appeared on powerpoint slides, created or deployed to save characters and suggest busy self-importance. Once, these bullet-point banalities may have had a supporting narrative but now they roam our corridors and congregate by our water coolers, an independent cluster of vowels and consonants posing as big ideas and calls to action. Unfettered, they rampage through every enterprise, muffling good sense in meetings and protecting against plain speaking and hard work.

What are the phrases that haunt you this strategic planning season? Can you get through your presentation without promising thought-leadership or plundering low-hanging fruit? How will you enhance visibility and build relationships? Do share.

Climb that corporate ladder.

Climb that corporate ladder.

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How to be Happy

A gloom can descend on Itchy Ankle at this time of year, when we don’t quite believe spring is coming, and we are still paying off the bills we ran up over Christmas. Dirty impacted snow lines the roads, the gardens are still bare, and we must complete our taxes. We have segue-wayed from New Year abstinence into the strictures of Lent. It is not a lot of fun.

We are cheering each other up by embarking on the 100 happy days project which invites you to take a photo of something that makes you happy every day for, well, one hundred and take a moment to notice how good it makes you feel. You can keep the photos and the thoughts to yourself, or post them on Facebook or Twitter. It’s up to you.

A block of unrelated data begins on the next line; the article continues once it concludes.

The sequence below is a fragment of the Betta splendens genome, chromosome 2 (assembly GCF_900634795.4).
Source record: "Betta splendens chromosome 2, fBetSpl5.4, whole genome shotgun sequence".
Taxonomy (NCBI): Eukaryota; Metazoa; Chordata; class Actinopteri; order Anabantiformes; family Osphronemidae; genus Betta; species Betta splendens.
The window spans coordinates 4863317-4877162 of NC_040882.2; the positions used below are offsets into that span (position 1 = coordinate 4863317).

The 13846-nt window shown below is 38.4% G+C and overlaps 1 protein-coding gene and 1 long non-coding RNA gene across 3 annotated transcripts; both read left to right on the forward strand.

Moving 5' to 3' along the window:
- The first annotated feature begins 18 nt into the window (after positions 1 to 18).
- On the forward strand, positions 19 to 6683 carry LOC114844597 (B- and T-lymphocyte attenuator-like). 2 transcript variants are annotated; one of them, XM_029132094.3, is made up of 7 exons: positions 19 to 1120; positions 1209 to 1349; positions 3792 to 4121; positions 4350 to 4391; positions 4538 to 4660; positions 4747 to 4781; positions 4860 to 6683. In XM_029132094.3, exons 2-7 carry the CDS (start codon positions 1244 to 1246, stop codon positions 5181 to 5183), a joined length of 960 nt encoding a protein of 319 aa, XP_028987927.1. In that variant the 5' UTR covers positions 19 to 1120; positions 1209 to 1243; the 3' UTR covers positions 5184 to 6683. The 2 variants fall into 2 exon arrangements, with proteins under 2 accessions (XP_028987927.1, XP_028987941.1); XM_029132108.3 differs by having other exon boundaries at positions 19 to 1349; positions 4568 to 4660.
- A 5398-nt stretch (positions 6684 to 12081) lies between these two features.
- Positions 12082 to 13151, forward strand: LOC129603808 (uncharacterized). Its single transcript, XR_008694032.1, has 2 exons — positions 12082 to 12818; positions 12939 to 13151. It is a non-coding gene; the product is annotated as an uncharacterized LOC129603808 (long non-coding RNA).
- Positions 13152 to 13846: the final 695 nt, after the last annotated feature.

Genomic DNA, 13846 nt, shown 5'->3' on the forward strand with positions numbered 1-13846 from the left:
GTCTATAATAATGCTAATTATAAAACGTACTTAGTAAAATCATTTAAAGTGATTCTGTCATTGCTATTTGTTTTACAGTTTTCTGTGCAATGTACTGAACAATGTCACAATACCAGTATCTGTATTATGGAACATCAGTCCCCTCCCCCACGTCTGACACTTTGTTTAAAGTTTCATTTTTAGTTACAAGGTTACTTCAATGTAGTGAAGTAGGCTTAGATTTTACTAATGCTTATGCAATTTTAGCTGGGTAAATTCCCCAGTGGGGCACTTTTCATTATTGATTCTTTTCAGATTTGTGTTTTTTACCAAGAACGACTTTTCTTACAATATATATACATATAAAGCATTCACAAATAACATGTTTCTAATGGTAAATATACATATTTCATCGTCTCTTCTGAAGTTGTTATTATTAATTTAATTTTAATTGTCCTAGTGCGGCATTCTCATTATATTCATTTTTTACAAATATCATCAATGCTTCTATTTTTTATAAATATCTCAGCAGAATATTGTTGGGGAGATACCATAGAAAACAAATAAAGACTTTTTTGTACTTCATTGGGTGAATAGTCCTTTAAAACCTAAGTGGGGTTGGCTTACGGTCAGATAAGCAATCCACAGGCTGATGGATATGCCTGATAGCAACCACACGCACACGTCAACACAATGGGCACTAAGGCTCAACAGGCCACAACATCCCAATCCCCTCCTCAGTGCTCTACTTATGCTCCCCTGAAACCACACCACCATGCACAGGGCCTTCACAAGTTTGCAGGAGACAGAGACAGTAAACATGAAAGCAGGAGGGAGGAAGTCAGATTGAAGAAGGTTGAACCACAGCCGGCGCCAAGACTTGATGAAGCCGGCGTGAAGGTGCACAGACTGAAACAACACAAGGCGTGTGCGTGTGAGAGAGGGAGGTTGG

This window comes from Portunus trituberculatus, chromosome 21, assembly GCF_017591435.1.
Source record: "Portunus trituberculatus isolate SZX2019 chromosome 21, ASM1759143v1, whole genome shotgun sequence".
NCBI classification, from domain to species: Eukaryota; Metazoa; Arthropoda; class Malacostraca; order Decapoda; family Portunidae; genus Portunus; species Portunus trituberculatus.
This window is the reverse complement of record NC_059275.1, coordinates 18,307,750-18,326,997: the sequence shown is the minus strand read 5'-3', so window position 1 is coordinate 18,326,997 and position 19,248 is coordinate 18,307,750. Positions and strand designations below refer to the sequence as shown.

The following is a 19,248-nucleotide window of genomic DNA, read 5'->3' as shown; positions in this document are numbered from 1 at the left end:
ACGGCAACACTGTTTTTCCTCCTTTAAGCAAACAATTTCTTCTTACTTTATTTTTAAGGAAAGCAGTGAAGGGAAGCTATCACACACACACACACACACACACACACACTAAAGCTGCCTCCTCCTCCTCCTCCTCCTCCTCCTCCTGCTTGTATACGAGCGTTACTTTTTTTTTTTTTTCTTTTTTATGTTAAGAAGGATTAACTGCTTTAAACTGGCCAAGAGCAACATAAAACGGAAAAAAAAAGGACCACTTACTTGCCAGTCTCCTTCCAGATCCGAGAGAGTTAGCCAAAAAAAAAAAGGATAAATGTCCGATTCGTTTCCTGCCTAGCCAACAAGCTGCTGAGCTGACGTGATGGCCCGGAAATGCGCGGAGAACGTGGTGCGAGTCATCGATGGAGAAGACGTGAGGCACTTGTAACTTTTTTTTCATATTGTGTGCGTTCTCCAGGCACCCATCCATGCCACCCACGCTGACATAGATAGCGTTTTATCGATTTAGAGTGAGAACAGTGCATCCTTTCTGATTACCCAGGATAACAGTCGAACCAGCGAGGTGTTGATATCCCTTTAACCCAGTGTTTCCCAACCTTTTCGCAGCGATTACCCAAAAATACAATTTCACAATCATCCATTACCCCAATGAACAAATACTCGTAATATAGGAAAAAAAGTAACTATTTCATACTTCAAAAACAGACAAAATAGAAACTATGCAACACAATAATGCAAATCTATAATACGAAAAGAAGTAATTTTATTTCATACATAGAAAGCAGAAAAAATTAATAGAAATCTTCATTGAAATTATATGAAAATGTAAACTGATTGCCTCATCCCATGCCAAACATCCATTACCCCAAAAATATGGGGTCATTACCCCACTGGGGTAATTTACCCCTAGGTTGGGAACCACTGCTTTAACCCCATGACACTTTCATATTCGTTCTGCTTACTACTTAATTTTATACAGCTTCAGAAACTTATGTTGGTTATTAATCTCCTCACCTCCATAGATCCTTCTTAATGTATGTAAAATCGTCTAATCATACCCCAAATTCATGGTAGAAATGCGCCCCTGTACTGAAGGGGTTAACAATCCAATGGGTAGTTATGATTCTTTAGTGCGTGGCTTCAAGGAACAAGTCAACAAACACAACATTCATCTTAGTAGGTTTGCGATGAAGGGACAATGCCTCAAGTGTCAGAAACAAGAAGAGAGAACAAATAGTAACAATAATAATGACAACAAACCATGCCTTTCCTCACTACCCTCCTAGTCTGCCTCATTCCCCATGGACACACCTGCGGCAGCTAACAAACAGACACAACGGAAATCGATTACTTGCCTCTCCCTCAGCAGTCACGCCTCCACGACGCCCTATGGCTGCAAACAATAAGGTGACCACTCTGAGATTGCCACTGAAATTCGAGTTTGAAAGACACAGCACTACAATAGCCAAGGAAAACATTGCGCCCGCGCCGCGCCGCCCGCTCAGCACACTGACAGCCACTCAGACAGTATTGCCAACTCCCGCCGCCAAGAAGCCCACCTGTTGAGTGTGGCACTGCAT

I learned about the project from my friend Fiona in the UK, who is posting her happy on Facebook. Fiona is both creative and strong-willed and so, by day 3, she was liberally interpreting the rules and had moved on from photos. She posted a poem that made her happy. My kind of woman.

In Itchy Ankle we started on Tuesday. Easy. I tweeted a picture of one of our magnificent sunsets.

On Wednesday, after a happy interlude in the company of my friend Matt  (always worth photographing), I managed to mislay my iphone. Unfortunately, it is the only way I have of taking photos. It seemed like my project was shot. On Thursday, I noticed the sun on my face as I drove to a conference. I didn’t have the phone. On Thursday evening  I enjoyed dinner with 10 of the people from the coaching program I completed 6  years ago. I was wearing a new light wool scarf in beautiful shades of mint green, kingfisher blue and sunset red/gold. Fab scarf, great people, good times. No phone. On Friday, I had great fun in an improv session where it might have been a mistake to take pictures…